It was an inspired measure when the Board of Governors of King’s College, Budo acceded to the recommendation by Rev. Canon H. M. Grace, the headmaster, to admit girls to the school in 1933. In the 85 years since the first group of thirteen girls entered Budo, among them the future Mrs. Hanna Lule, wife of a Ugandan president, the school has nurtured and graduated about 5,000 girls.
Very little is known about the post-Budo careers of the vast majority of these “She-Budonians.” Print and digital publications that have made reference to “prominent Budonians” or “notable alumni” have seldom included females on their lists.
That such lists, albeit parochial, omit people like Mrs. Lule, Ms Rhoda Nakibuuka Nsibirwa Kalema, Ms Evangeline Sarah Nyendwoha Ntiro, Ms Janet Kesiime Bigombe Kahirimbanyi, Ms Jane Nakabiri, Ms Flora Bigirwenkya, Lady Damali Sekuma Kisosonkole, Lady Sarah Nalule Tolofaina Kisosonkole, Dr Robina Mirembe, Ms Gladys Nsibirwa Wambuzi, Justice Leatitia Namukasa Kikonyogo, Justice Elizabeth Mpagi-Bahigeine and Ms Elvania Namukwaya Zirimu, reflects a very un-Budonian sloppiness.
Like their male colleagues, the majority of Budo girls have gone on to pursue distinguished careers in their chosen fields, either in Uganda or abroad. Many, of course, have devoted large chunks of their lives to being mothers, including putting their careers on hold in order to give the best to their children.
However, there is no verifiable record of their collective achievements and contributions. How do they measure against girls from traditional single-gender schools like Gayaza, Namagunga and Nabbingo?
This is a question that has exercised the minds of some Old Budo girls for over twenty years. In late 1995, Ms Rhoda Kalema, who was at Budo from 1937 to 1947, wrote a letter inviting female Old Budonians to provide their personal and career details that would be compiled in a book and provide analysable data that would settle the question.
An editorial committee was formed, composed of Ms Sarah Ntiro, Ms Rhoda Kalema, Dr Mary Rwakaikara-Silver, Ms Veronica Nyakana, Ms Winifred Wagogo, Ms Freda Nakintu and Ms Gladys Winyi.
The response was less than desired. A small 28-page booklet titled “King’s College Budo Celebrates 63 Years of Co-Education” was published in 1996. It had only 118 entries, some with very limited information. Another 23 names were listed without any information.
In 2013, the indefatigable Ms Kalema revived the effort and invited further submissions from Budo Old Girls. She assembled a committee composed of Ms Diana Ssewankambo, Ms Susan Nasuuna Muwanga, Ms Sarah Namuli Tamale and Mr Bernard Okello to assist her with the task. The project is still ongoing.
Given today’s easy means of communication, Ms Kalema and her team hope that they will hear from all living She-Budonians and from the families or friends of those who have died or are unable to complete the questionnaire. Those who appeared in the 1996 publication will need to update their information.
The required information is simple and should take only a few minutes to complete: (1) Names being used at present; (2) Any other names used at other times; (3) Names used at Budo; (4) Years and House at Budo; (5) Hobbies; (6) Highest qualification attained after Budo; (7) Marital status (if any); (8) Children (if any); (9) Current address, telephone, Fax and Email address; (10) Present occupation; (11) Highest position attained after Budo; (12) Position attained at Budo; (13) Scanned passport size photograph; (14) List of publications; (15) Awards/or recognitions; (16) Any other information. The complete information should be sent to Ms Kalema at email@example.com.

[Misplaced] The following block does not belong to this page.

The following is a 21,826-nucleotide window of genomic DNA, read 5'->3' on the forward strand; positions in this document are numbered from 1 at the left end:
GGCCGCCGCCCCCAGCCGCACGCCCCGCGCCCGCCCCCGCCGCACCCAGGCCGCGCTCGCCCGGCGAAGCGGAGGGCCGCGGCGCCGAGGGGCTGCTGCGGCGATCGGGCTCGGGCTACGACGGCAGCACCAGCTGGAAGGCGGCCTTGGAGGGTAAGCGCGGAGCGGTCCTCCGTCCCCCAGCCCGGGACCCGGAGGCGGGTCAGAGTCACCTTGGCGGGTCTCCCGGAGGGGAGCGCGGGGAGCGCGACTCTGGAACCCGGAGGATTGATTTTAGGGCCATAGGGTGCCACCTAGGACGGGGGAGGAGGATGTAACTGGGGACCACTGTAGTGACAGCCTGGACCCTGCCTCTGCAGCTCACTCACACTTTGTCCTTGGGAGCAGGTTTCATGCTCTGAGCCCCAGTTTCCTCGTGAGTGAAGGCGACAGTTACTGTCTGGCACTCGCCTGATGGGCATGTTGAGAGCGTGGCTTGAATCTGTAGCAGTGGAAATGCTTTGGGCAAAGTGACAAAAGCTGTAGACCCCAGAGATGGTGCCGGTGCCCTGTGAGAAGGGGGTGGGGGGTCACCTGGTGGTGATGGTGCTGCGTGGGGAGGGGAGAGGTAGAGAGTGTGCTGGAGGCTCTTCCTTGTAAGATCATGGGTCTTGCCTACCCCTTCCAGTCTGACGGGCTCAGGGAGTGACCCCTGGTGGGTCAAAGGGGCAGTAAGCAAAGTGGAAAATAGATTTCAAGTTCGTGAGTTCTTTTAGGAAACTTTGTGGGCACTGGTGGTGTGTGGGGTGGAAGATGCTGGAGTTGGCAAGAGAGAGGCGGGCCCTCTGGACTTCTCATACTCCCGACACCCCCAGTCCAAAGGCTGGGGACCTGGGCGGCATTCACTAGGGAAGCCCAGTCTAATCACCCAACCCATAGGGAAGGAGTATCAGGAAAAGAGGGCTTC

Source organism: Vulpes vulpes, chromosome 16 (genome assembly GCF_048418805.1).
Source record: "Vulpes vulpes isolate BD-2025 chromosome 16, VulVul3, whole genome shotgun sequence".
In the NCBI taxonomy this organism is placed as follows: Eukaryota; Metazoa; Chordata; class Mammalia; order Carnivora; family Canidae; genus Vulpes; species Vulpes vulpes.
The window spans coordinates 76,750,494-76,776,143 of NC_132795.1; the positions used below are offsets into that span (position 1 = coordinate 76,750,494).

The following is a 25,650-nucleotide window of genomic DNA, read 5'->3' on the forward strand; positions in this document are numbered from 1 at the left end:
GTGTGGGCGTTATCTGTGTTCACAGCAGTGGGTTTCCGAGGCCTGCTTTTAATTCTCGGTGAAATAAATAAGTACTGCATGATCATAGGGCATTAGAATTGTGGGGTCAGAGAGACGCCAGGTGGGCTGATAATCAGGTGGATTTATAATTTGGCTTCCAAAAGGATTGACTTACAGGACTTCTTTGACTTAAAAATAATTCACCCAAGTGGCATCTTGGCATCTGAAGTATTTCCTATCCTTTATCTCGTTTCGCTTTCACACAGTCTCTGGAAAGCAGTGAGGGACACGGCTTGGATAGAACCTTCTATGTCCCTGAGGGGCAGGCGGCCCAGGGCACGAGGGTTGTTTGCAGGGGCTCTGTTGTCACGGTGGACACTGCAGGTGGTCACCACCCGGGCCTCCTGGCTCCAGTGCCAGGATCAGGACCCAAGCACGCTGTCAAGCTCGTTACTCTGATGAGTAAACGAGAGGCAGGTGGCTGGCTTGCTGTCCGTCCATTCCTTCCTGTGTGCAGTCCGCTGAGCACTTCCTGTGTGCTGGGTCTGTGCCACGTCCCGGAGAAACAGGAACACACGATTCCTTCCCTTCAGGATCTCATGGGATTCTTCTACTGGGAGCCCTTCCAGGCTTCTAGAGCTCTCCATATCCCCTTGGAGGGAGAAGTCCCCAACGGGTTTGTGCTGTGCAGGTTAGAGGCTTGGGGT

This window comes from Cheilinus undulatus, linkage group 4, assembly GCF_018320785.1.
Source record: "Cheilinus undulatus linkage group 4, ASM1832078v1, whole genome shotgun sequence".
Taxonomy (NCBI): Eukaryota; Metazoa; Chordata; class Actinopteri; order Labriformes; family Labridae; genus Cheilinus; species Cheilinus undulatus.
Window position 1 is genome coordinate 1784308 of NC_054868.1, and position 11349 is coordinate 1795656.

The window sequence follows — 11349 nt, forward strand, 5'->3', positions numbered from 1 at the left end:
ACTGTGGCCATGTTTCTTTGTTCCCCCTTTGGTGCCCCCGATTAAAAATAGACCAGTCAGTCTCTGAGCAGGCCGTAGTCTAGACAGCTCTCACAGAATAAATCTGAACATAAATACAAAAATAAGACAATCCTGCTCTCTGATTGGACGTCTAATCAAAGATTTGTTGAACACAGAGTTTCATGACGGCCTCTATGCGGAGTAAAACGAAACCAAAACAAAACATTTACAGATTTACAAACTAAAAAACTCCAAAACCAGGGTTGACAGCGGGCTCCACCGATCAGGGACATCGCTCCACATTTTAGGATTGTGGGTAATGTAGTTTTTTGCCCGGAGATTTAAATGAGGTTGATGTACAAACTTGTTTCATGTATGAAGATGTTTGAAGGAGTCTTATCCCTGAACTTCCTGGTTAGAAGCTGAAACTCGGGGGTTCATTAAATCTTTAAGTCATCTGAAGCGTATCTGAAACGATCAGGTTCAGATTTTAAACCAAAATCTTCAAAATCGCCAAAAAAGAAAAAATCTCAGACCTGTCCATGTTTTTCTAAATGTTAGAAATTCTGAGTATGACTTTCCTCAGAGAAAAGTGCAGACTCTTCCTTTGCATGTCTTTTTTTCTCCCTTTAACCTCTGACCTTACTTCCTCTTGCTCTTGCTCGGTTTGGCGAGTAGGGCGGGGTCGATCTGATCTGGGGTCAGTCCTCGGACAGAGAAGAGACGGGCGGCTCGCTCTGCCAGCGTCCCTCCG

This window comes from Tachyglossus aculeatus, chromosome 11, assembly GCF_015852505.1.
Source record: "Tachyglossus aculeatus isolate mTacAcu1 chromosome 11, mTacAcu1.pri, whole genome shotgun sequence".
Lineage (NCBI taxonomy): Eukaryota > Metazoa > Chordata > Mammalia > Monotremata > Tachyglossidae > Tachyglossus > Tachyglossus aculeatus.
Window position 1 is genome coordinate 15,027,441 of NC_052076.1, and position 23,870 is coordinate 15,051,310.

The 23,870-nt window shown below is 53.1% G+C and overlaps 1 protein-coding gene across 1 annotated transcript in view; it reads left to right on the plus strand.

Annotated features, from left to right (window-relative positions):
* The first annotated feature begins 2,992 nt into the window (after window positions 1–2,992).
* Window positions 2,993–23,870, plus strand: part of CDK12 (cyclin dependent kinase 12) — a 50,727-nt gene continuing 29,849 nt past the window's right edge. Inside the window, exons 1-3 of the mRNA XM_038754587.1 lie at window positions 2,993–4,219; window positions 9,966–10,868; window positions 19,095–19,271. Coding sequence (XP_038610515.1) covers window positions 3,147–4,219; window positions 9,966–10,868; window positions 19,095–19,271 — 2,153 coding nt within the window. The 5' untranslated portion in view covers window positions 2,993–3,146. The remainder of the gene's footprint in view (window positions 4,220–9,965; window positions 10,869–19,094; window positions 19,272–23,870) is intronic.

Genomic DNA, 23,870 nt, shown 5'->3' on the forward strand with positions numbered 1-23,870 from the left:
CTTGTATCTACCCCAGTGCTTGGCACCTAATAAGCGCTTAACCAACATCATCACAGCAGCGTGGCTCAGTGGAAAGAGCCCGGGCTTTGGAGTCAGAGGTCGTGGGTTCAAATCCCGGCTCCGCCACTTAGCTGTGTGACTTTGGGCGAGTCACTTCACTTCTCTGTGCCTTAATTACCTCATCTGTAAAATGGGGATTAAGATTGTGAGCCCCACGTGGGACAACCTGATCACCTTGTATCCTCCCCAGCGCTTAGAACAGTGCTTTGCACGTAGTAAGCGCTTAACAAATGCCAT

Sharing space and learning with girls was one of the great experiences at Budo. One recalls with fondness and respect some of the girls who were at Budo during my time, among them: Beatrice Amogi; Molly Atim; Kellen Auma; Peropetwa Auma; Mary Bogere; Beatrice Bukirwa; Florence Bukwirwa; Lena Dacunha; Betty Etap Okwir and Florence Jealea.
Others are Margaret Kabasuuna; Peninah Kakira; Marion Kalibala; Irene Kalikwani; Esther Kasangaki; Justine Sarah Kasule; Flavia Katimbo; Susan Kibirige; Lillian Kikira; Sarah Kintu; Jassy Kisakye; Victoria Kishemeza; Kate Kiwalai; Elivaida Kobusingye; Eva Konde; Margaret Kyenkya; Nightingale Kyewalyanga; Margaret Kyogire; Harriet Lwanga; Eva Lwere; Margaret Lwere; Margaret Mawata; Eudia Mihiigo; Florence Mirembe; and Faith Mucokoori.
And the others are Jemimah Mukandanga; Joy Mukanyange; Elizabeth Nanteza Mukasa; Eva Mulira; Rosemary Mukasa Muwanga; Elizabeth Nakalema; Gladys Nakazibwe Kyeyune; Esther Nakityo; Sarah Nalumansi Sennoga; Rose Nalwanga; Elizabeth Namirembe; Harriet Mugerwa Namutebi; Natoolo, Lorna; Betty Ndyanabo; Sarah Nsibirwa; Caroline Nyankori; Edrone Nyanjura Rwakaikara; Mary Christine Rwakaikara; Julia Semambo Sebutinde; Agnes Sevume; Christina Sevume; Maria Shalita; Jane Ssebadawo; Edinance Tibarimpita; Elizabeth Waibi; Sarah Wairugala; Florence Wekikye; Florence Walusimbi; and Jeninah Zaramba.
I am eager to learn about the journeys and contributions of these unique ladies who took their places alongside the boys with confidence and demonstrated that intellectual ability had nothing to do with the sex chromosomes. Many She-Budonians have died, but memories of them and their service to humanity outlive them. Ms Kalema’s passion for telling their story honours them and salutes the foresight of the Rev. Grace and those who made Budo the pioneer school of co-education in Uganda.
Many She-Budonians have died, but memories of them and their service to humanity outlive them. Ms Kalema’s passion for telling their story honours them and salutes the foresight of the Rev Grace and those who made Budo the pioneer school of co-education in Uganda.